On Saturday night I took part in a fantastic event supported by the Folkestone Book Festival: the paperback launch of the second volume of Stories For Homes, an anthology of 55 short stories, poems and flash fictions on the inexhaustible theme of ‘home’, in aid of UK housing and homelessness charity Shelter.
Like the original volume which raised £3,000 four years ago, all royalties go directly to Shelter and they are needed more than ever. The housing crisis has worsened in the UK due to Tory austerity measures and increased pressures on a broken system. In an eloquent introduction drawing on her own experience of housing need over 20 years ago, joint Stories for Homes editor Debi Alper shared some shocking truths about the current situation in the UK:
65,000 families will be homeless this Christmas
A family is made homeless every 10 minutes in this country
The rate at which new social housing is being built is the lowest in 71 years
It’s an undeniably grim picture, but everyone who supports Stories for Homes through purchases and donations is helping to keep Shelter’s services and guidance available to people in acutely difficult and dangerous situations and to keep the issue visible on the political agenda. That is why Debi and co-editor Sally Swingewood decided to do it all again and their hope to build on the success of SFH Volume One was realised right from the start when over 250 submissions were received. Everybody involved has donated their work and their time – in many cases, a lot of time. Apart from donating a story, my involvement to date has been fairly minimal, so this is the moment for me to step up and make a noise about a bloody good book.
In 2017 only a handful of books have touched me deeply – as opposed to just being a cracking story with great characters and beautiful writing. (Of course, there is no ‘just’ about it – those things are very hard to do). But the new Stories for Homes Volume 2 is one of them. It kept on doing it! In fact, it’s one of the finest short story anthologies I’ve come across, in its consistent quality and exceptional variety of theme, setting and tone. Debi and Sally faced a huge task selecting the stories in the first place (another 29 have appeared in the Online Anthology) and compiling them to achieve this balance of tender, hilarious, heart-breaking, shocking, surprising, enraging. The characters live.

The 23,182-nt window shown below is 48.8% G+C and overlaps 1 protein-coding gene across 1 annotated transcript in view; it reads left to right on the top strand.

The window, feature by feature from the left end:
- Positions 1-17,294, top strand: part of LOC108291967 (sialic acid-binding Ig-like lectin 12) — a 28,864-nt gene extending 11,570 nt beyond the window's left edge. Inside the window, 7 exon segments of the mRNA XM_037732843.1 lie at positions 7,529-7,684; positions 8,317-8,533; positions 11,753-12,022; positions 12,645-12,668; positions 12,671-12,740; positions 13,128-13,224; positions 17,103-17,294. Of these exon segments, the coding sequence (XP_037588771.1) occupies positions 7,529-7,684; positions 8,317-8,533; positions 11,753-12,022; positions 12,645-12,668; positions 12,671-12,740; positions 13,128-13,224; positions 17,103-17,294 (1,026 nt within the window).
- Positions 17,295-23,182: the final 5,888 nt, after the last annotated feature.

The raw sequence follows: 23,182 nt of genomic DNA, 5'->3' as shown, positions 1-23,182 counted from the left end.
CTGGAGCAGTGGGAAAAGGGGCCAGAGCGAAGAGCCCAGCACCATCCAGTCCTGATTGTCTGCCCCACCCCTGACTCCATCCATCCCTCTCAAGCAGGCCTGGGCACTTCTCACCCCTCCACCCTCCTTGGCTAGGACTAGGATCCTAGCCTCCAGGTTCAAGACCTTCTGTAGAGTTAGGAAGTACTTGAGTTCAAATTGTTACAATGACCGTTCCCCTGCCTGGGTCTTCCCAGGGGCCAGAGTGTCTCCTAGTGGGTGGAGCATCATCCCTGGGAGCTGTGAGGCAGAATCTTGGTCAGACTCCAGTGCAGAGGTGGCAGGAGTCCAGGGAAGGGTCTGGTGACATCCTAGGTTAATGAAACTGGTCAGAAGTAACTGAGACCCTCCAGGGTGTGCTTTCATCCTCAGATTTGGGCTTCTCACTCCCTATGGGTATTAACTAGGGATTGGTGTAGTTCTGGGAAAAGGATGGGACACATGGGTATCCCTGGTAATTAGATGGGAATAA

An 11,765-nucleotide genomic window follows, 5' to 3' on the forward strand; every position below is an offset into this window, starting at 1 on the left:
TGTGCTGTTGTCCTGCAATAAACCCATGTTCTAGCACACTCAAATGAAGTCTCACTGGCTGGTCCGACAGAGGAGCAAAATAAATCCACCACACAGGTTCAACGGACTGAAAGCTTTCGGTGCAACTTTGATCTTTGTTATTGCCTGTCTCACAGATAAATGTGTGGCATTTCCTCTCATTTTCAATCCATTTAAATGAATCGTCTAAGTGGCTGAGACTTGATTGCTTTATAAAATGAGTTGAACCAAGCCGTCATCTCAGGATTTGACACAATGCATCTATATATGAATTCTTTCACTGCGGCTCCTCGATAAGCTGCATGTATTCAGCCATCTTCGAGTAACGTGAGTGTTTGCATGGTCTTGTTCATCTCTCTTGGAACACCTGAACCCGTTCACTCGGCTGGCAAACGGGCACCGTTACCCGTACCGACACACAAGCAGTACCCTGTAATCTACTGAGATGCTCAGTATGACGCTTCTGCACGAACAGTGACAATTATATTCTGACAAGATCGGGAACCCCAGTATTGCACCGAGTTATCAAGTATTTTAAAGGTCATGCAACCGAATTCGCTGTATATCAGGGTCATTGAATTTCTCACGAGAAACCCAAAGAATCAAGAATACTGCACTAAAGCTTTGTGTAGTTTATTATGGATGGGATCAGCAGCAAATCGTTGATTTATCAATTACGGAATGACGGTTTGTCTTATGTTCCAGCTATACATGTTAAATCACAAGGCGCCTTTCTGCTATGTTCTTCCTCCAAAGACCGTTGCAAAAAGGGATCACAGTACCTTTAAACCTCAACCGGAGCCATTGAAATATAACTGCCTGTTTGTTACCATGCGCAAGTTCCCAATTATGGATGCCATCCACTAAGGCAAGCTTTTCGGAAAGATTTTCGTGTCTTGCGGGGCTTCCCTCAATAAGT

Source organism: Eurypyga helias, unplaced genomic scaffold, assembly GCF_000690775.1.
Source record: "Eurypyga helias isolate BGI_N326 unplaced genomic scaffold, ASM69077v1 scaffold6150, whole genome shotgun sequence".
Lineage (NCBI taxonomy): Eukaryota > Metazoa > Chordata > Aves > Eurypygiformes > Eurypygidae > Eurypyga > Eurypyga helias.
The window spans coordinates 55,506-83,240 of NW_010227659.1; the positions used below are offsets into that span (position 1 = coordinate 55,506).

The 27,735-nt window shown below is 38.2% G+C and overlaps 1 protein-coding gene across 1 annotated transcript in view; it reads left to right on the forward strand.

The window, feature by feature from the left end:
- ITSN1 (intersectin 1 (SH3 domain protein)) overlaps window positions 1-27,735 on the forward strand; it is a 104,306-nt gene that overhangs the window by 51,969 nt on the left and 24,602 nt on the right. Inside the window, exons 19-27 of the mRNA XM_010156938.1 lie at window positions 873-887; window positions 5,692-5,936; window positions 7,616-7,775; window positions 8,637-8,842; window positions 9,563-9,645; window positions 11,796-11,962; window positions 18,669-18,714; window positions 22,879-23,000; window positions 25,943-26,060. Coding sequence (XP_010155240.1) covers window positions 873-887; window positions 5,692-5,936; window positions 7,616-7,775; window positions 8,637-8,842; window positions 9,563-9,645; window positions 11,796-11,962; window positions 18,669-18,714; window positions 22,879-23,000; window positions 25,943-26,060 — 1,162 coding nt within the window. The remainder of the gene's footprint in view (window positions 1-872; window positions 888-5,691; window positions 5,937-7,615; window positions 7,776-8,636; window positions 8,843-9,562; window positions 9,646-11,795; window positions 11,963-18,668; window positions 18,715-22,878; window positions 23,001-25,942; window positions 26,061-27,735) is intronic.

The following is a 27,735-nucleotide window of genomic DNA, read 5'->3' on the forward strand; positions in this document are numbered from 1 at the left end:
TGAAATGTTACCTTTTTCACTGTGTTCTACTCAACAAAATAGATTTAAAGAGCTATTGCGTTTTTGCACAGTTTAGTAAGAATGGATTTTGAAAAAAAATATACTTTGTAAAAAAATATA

There are so many I loved that I’m not going to single any out. One thing which struck me whilst reading it, and again at Saturday’s event, where the audience listened to Rose McGinty, Michele Sheldon, Mike Blakemore, Rachael McGill and me, was the thread of humanity and relatability which runs through these stories. And it’s noticeable that many of the most powerful and insightful pieces are by authors crossing all kinds of boundaries of identity and experience, with conviction and sensitivity. It’s a controversial subject but I don’t accept that anyone has the right to tell others what they can and can’t write about. With that mindset I couldn’t have produced any of my published work, including the story A Place to Paint Yellow in this book (and yes, you’re going to have to read it to find out why). After my reading, I talked about the way fiction engenders empathy and compassion, both in the reading and the writing, and why it’s so important to be able to step beyond ourselves, to imagine and care how it might feel to be someone else.
There’s currently a lot of doom-mongering about the state of the world and this country – understandably – but defeatist thinking isn’t what leads to positive action. People who collaborate to make a small difference are often individuals who wanted to ‘do something’ rather than do nothing on their own, or look the other way because the problems just seem too huge. At Saturday’s launch we had a great crowd, sold a lot of books and raised a lot of money, but there was something else happening: the sense that good things are possible. Please buy the book if you can – I’m confident you’ll enjoy it (and so will all the friends and relatives you decide to give it to for Christmas).
If you hadn’t guessed, Stories for Homes Volume 2 is one of my Books of 2017 – to find out what else impressed me, click here!
Thanks to our Folkestone audience, to Michele Sheldon for organising the event, and to everyone who’s given invaluable support to Stories for Homes Volume Two.
Pictured L to R: Michele Sheldon, me, Debi Alper, Mike Blakemore, Rachael McGill.
Something completely different to the usual next week: Isabel Losada will be joining me to talk about her non-fiction book Sensation and her above and beyond research into female sexual pleasure – and unless I lose my nerve, I will be following with a (very) personal response to the issues raised by the book, which are central to my own fiction.